Upper Silesian metropolitan area
obszar metropolitalny konurbacji górnośląskiej
Slezská Metropolitní oblast
CountryPoland, Czechia
RegionMainly Silesia
Largest CitiesKatowice
 • Metro
5,400 km2 (2,100 sq mi)
 • Metro
 • Metro density980/km2 (2,500/sq mi)
Time zoneUTC+1 (CET)
Katowice in Silesian Voivodeship (Poland), the largest city in Upper Silesian metropolitan area.
Katowice in Silesian Voivodeship (Poland), the largest city in Upper Silesian metropolitan area.

The Upper Silesian metropolitan area is a metropolitan area in southern Poland and northeast Czechia, centered on the cities of Katowice and Ostrava in Silesia and has around 5 million inhabitans. Located in the three administrative units (NUTS-2 class): mainly Silesian Voivodeship, a small western part of Lesser Poland Voivodeship and a small east part of Moravian-Silesian Region.

The Polycentric metropolitan area lies within the Upper Silesian Coal Basin. Silesian metropolitan area (5.3 million people) with nearby Kraków metropolitan area (1.3 million[1][2][3][4][5] people) and Częstochowa metropolitan area (0.4 million[1][2][3] people) create a great metropolitan area covering 7 million people.


Upper Silesian metropolitan area has a population of 5,294,000, with 4,311,000 (81.43%) in Poland (the Upper Silesian polycentric metropolitan area) and 983,000 (18.57%) in Czechia (Ostrava Functional Urban Area).[1] According to Polish Scientific Publishers (PWN) area is 5,400 km², with 4,500 km² (83.33%) in Poland and 900 km² (16.67%) in Czechia.[6] According to the Brookings Institution, area has a population of 5,008,000.[7]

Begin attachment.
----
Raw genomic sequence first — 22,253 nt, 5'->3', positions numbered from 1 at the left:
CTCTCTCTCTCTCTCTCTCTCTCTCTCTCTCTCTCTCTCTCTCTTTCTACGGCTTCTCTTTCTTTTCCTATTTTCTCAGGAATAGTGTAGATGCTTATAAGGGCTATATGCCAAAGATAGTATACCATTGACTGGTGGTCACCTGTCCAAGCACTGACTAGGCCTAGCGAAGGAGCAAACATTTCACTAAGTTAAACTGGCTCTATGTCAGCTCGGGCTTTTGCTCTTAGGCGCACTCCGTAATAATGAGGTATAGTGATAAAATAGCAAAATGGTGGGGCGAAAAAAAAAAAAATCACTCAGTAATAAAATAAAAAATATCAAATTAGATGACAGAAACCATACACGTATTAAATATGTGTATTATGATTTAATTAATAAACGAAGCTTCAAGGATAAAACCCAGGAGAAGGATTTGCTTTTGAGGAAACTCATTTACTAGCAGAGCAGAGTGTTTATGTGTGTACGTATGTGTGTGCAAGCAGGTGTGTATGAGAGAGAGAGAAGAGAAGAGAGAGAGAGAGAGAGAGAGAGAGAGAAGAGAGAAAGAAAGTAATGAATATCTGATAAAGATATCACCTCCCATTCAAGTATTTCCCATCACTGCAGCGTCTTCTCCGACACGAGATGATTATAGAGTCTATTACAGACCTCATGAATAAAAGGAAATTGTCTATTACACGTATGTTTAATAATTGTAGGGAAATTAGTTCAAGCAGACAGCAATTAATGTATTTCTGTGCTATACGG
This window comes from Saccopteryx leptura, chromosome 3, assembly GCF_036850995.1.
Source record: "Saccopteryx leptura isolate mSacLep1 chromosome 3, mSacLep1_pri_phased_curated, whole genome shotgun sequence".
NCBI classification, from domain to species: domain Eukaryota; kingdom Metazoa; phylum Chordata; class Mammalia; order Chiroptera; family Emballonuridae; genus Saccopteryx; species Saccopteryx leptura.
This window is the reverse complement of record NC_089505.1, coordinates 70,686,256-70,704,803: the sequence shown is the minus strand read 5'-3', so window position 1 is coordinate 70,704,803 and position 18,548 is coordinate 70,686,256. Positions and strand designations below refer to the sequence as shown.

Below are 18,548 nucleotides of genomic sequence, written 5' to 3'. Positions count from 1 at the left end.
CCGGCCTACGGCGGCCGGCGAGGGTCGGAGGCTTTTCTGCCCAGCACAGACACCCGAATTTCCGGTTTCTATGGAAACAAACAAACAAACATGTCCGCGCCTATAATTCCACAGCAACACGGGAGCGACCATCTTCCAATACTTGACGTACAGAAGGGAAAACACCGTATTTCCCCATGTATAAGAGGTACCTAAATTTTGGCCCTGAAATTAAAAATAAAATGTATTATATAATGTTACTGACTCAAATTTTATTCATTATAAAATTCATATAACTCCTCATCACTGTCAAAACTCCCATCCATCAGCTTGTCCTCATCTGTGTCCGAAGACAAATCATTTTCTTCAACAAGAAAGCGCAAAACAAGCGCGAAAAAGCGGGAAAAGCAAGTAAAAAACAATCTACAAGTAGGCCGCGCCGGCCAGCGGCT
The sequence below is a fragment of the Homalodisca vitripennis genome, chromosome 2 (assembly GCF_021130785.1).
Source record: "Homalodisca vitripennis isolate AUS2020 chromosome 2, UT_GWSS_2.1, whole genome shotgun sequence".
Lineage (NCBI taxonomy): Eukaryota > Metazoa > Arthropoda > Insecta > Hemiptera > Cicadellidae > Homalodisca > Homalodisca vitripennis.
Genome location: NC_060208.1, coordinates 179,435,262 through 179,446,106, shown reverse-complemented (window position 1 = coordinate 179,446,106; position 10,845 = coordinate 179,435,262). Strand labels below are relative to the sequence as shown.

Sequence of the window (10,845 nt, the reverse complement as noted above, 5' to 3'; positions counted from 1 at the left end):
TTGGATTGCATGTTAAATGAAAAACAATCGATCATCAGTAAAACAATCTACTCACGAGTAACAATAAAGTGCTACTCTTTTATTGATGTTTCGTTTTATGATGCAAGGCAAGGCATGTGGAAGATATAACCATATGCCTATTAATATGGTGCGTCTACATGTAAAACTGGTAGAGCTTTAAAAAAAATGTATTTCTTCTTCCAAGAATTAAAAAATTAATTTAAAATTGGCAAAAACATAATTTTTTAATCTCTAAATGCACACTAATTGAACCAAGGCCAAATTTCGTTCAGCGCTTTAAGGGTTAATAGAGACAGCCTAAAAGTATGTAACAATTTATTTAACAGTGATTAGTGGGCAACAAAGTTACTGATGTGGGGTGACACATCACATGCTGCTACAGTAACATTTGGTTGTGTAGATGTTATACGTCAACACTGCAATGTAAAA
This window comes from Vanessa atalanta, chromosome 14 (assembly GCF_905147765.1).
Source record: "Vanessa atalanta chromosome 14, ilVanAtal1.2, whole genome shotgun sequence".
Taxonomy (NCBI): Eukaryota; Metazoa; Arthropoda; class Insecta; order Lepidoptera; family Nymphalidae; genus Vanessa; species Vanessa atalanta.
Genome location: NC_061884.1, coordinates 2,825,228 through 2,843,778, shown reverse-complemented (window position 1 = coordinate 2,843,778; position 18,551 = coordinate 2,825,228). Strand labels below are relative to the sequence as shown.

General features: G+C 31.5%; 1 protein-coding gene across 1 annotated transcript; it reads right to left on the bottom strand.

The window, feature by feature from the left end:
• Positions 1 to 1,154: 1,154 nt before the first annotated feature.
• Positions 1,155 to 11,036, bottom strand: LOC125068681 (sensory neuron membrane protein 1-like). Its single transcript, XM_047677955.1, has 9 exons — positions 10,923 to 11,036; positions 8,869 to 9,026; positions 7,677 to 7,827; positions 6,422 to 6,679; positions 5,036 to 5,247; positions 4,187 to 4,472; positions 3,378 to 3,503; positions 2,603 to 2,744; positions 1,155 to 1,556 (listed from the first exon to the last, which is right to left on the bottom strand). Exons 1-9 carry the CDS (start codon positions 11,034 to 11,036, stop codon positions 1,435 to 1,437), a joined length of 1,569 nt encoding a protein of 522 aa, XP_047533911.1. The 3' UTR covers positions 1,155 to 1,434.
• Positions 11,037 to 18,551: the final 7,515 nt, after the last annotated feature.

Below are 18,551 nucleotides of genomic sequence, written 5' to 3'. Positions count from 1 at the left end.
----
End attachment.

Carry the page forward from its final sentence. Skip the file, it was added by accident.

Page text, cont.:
The area consists of several Functional Urban Areas (FUA), each of which is defined as a core Morphological Urban Area (MUA) based on population density plus the surrounding labour pool, i.e. a metropolitan area. This area contains the following FUAs:[1]

Data may vary depending on the source, example for same the Katowice city exist sources for 3.5 million people;[8][9] for the Rybnik – 507,000,[3] while for the Ostrava – 1,153,876.[2]


Historically, most of the area was characterized by heavy industry since the age of industrialisation in the late 19th and early 20th century. In addition to coal, Upper Silesia also contains a number of other minable resources (methane, cadmium, lead, silver and zinc). Resources of coal to a depth to 1000 meters – about 70 billion tons, the conditions for the extraction – good.[6]

See also


  1. ^ a b c d (in English) European Spatial Planning Observation Network (ESPON) "ESPON project 1.4.3. Study on Urban Functions" Archived 2015-09-24 at the Wayback Machine – Final report, March 2007, ISBN 2-9600467-2-2
  2. ^ a b c (in English) Eurostat, Urban Audit database Archived 2011-04-06 at the Wayback Machine, accessed on 2009-03-12. Data for 2004.
  3. ^ a b c (in Polish) "Społeczne i polityczne zróżnicowanie aglomeracji w Polsce" – Paweł Swianiewicz, Urszula Klimska Archived 2009-01-24 at the Wayback Machine; University of Warsaw 2005
  4. ^ (in Polish) Funkcje Metropolitalne Pięciu Stolic Województw Wschodnich Archived 2009-03-27 at the Wayback MachineTadeusz Markowski
  5. ^ (in Polish) "Koncepcja przestrzennego zagospodarowania kraju" Archived 2010-03-31 at the Wayback MachineMinistry of Regional Development, 2003
  6. ^ a b (in Polish) "Górnośląskie Zagłębie Węglowe"PWN Encyclopedia
  7. ^ "Redefining Global Cities". Brookings Institution.
  8. ^ (in English) www.worldatlas.com
  9. ^ (in Polish) "Górnośląski Okręg Przemysłowy"PWN Encyclopedia

Coordinates: 50°15′00″N 19°00′00″E / 50.2500°N 19.0000°E / 50.2500; 19.0000